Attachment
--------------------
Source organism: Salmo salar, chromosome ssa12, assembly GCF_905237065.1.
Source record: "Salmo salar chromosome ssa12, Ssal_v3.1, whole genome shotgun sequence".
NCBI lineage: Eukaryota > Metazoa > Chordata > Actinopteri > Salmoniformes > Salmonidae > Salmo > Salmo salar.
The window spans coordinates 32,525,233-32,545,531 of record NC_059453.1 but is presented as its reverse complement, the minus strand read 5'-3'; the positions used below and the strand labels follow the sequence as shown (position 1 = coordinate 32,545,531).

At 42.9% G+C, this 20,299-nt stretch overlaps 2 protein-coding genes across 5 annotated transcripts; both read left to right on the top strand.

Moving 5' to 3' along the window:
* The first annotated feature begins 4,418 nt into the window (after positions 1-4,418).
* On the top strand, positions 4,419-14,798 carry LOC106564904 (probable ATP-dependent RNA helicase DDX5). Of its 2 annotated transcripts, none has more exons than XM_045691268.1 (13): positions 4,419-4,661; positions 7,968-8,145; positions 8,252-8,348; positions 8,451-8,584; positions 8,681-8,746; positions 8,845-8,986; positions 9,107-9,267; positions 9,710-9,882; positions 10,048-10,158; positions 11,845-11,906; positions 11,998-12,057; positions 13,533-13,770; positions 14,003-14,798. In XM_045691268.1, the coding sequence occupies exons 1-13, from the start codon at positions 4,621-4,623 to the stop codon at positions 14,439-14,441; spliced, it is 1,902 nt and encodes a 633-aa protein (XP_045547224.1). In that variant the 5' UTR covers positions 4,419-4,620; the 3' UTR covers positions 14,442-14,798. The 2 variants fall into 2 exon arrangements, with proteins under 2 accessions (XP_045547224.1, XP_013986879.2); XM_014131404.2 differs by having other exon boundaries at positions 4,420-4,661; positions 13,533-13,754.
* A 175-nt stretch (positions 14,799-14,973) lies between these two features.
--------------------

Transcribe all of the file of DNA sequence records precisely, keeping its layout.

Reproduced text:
Source organism: Salmo salar, chromosome ssa12, assembly GCF_905237065.1.
Source record: "Salmo salar chromosome ssa12, Ssal_v3.1, whole genome shotgun sequence".
NCBI lineage: Eukaryota > Metazoa > Chordata > Actinopteri > Salmoniformes > Salmonidae > Salmo > Salmo salar.
The window spans coordinates 32,525,233-32,545,531 of record NC_059453.1 but is presented as its reverse complement, the minus strand read 5'-3'; the positions used below and the strand labels follow the sequence as shown (position 1 = coordinate 32,545,531).

At 42.9% G+C, this 20,299-nt stretch overlaps 2 protein-coding genes across 5 annotated transcripts; both read left to right on the top strand.

Moving 5' to 3' along the window:
* The first annotated feature begins 4,418 nt into the window (after positions 1-4,418).
* On the top strand, positions 4,419-14,798 carry LOC106564904 (probable ATP-dependent RNA helicase DDX5). Of its 2 annotated transcripts, none has more exons than XM_045691268.1 (13): positions 4,419-4,661; positions 7,968-8,145; positions 8,252-8,348; positions 8,451-8,584; positions 8,681-8,746; positions 8,845-8,986; positions 9,107-9,267; positions 9,710-9,882; positions 10,048-10,158; positions 11,845-11,906; positions 11,998-12,057; positions 13,533-13,770; positions 14,003-14,798. In XM_045691268.1, the coding sequence occupies exons 1-13, from the start codon at positions 4,621-4,623 to the stop codon at positions 14,439-14,441; spliced, it is 1,902 nt and encodes a 633-aa protein (XP_045547224.1). In that variant the 5' UTR covers positions 4,419-4,620; the 3' UTR covers positions 14,442-14,798. The 2 variants fall into 2 exon arrangements, with proteins under 2 accessions (XP_045547224.1, XP_013986879.2); XM_014131404.2 differs by having other exon boundaries at positions 4,420-4,661; positions 13,533-13,754.
* A 175-nt stretch (positions 14,799-14,973) lies between these two features.